María Lorenzo (ES 2017)
At the turn of the 20th century, pioneers around the world competed to conquer and spread the art of animated photographs; in this pursuit, the Lumières’ Cinématographe prevailed over other inventions whose names evoked, like the gods, power over the living: Étienne-Jules Marey’s Chronophotography, Dickson and Edison’s Kinetoscope, Eadweard Muybridge’s Zoopraxiscope, and many others.
Today pre-cinema inventions and devices continue to inspire many filmmakers, who incorporate them into their movies, performances at galleries, or multimedia shows. My animated short film Impromptu is a tribute to the origins of film through its forgotten parents, for cinema never was the invention of a single person, nor of two, but of many pioneers who contributed their ideas and innovations in the late 19th century. Most particularly, Impromptu is an homage to that fin-du-siècle period, to the pioneers’ female muses — such as Loïe Fuller, Carmencita, and Annabelle — and to the fascination with movement itself.
Impromptu is a joyful interlude where the past emerges in full colour and excites the imagination, stimulating a feeling of nostalgia. The creative process behind Impromptu has led me to combine different languages of animation with five musical themes by Chopin, to explore the underlying poetry of the score.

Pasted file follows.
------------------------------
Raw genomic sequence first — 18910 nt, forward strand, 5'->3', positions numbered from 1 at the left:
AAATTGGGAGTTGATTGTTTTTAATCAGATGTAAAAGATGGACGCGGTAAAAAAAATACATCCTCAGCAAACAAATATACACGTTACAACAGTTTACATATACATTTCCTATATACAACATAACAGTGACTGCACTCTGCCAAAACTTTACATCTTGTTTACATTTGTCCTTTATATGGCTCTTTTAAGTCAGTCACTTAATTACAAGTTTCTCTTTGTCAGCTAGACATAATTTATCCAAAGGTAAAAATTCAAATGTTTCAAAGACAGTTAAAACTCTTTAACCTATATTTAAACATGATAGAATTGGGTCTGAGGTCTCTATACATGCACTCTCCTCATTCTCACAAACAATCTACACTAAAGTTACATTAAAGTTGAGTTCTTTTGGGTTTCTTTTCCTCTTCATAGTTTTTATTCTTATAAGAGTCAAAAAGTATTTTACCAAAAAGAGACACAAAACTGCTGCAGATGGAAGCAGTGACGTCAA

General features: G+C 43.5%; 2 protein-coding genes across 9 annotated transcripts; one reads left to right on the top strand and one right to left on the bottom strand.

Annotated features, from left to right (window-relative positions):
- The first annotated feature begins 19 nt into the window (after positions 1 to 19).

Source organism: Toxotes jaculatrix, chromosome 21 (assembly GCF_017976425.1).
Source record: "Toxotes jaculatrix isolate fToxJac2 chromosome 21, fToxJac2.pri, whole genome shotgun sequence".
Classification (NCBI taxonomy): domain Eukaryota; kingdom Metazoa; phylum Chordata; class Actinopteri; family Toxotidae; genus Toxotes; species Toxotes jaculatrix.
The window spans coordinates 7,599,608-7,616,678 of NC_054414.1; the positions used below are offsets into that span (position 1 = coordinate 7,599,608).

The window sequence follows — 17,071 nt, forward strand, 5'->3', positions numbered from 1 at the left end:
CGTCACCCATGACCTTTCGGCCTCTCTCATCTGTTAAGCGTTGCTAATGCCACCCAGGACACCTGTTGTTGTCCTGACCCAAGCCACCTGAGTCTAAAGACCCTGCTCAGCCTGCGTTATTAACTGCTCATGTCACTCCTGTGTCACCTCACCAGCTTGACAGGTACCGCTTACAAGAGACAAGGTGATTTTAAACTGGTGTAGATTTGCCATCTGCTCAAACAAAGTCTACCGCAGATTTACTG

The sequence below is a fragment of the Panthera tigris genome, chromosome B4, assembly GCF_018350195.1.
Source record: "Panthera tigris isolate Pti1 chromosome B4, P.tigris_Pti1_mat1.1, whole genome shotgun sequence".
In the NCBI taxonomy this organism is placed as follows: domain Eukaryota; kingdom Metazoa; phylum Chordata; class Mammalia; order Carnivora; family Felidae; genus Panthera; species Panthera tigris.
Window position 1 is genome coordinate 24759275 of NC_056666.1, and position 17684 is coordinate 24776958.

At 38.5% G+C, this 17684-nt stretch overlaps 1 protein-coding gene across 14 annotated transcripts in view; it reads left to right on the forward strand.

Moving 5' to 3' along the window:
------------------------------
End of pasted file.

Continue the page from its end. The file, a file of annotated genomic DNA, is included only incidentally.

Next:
Intentionally, each animated segment from Impromptu is conceived from a premise, suggested by the characteristics of Chopin’s music themes. The first segment, “Prelude”, brings back the magic of the Phenakistoscope, an early animation device invented simultaneously by Joseph Plateau and Simon von Stampfer by 1832. The second movement, “Serpentine”, takes chronophotographs by Muybridge, Ottomar Anschütz, and Marey, and early films recorded at the Black Maria studio, to recreate a lively dance. The third part, “Faces”, reunites 300 portraits that move to evoke Georges Demenÿ’s portraits vivants, looking for a continuous movement or relation between them. The fourth part, “The Man on the Train”, is inspired by the mysterious disappearance on board a train of film pioneer Louis LePrince, who recorded live-action scenes on paper strips by 1888. To finish, “The Wave” suggests the movement of the sea, starting with an abstract, geometric reduction, eventually culminating in realism, as a tribute to Marey’s first chronophotographic film, The Wave (La Vague), featured in 1891 in the Revue Générale des Sciences.
Impromptu was shortlisted for the Spanish Academy of Film’s Goya Awards in 2018. It was produced with the cooperation of the animation studio Pterodactive and the Universitat Politècnica de València.
regia/dir: María Lorenzo.
prod: Enrique Millán.
mus: Frédéric Chopin, esecuzione di/performed by Isaac István Székely (piano).
copia/copy: DCP, 11’12”, col.; did./titles: CAT/ENG.
fonte/source: María Lorenzo.